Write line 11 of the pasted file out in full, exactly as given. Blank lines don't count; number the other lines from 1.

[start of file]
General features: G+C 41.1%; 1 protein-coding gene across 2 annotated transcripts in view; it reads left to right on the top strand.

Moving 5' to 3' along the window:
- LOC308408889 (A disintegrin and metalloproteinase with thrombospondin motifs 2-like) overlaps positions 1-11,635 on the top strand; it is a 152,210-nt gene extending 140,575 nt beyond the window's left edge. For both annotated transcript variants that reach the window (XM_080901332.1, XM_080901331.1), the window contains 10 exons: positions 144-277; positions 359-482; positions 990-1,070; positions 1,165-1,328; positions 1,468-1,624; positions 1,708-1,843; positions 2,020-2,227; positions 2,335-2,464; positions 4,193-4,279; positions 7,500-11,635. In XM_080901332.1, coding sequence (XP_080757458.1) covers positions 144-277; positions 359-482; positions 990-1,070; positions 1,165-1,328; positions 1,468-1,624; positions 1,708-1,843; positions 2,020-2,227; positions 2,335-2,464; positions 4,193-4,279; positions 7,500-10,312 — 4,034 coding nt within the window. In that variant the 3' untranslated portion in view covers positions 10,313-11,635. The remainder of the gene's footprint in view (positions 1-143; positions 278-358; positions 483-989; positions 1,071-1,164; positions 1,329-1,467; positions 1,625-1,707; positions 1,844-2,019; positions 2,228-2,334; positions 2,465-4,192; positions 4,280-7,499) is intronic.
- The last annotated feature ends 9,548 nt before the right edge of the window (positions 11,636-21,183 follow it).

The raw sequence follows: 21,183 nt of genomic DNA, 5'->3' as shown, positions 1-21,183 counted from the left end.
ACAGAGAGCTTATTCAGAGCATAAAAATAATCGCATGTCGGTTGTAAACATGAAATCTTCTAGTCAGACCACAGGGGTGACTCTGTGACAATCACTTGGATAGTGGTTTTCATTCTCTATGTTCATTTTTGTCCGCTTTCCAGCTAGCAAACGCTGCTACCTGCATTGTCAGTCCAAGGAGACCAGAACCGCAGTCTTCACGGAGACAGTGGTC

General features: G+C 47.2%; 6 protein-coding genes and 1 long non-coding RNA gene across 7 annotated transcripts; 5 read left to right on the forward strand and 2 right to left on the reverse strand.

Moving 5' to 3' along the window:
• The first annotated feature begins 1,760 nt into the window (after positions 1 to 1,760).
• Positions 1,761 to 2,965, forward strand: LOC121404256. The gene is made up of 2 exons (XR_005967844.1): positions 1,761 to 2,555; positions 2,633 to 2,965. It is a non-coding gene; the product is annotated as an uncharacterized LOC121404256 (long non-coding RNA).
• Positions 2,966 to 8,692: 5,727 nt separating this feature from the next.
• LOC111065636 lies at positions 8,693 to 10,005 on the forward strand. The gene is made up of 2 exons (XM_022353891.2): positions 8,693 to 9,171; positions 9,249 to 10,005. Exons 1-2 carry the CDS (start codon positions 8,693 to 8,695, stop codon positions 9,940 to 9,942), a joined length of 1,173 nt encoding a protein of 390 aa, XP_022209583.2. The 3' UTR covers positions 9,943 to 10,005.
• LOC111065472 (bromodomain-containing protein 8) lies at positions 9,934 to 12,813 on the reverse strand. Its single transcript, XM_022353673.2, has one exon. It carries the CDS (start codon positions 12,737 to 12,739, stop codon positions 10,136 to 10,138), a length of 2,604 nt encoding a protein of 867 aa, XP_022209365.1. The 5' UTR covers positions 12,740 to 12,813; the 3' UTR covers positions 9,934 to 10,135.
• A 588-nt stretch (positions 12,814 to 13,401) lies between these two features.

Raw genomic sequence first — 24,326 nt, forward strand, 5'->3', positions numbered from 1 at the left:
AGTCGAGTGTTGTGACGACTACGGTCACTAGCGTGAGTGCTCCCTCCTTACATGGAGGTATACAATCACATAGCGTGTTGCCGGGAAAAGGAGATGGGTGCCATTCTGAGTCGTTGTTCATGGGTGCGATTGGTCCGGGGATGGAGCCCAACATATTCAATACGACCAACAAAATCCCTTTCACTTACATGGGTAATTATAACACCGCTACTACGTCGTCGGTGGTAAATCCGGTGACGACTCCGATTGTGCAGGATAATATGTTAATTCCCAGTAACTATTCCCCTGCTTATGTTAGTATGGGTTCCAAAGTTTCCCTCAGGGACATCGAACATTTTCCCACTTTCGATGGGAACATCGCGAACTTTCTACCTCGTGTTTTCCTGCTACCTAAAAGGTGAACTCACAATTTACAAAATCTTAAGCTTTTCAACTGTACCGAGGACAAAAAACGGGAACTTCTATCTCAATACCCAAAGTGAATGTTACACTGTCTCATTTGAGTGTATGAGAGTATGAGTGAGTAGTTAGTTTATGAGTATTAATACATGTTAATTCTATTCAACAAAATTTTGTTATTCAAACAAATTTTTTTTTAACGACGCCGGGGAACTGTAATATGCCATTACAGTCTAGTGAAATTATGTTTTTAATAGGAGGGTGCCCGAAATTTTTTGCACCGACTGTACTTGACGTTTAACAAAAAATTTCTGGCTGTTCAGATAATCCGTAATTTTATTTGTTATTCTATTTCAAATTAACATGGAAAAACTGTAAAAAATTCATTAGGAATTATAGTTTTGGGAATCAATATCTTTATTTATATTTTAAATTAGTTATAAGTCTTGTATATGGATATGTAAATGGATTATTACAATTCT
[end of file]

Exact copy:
• Positions 2,966 to 8,692: 5,727 nt separating this feature from the next.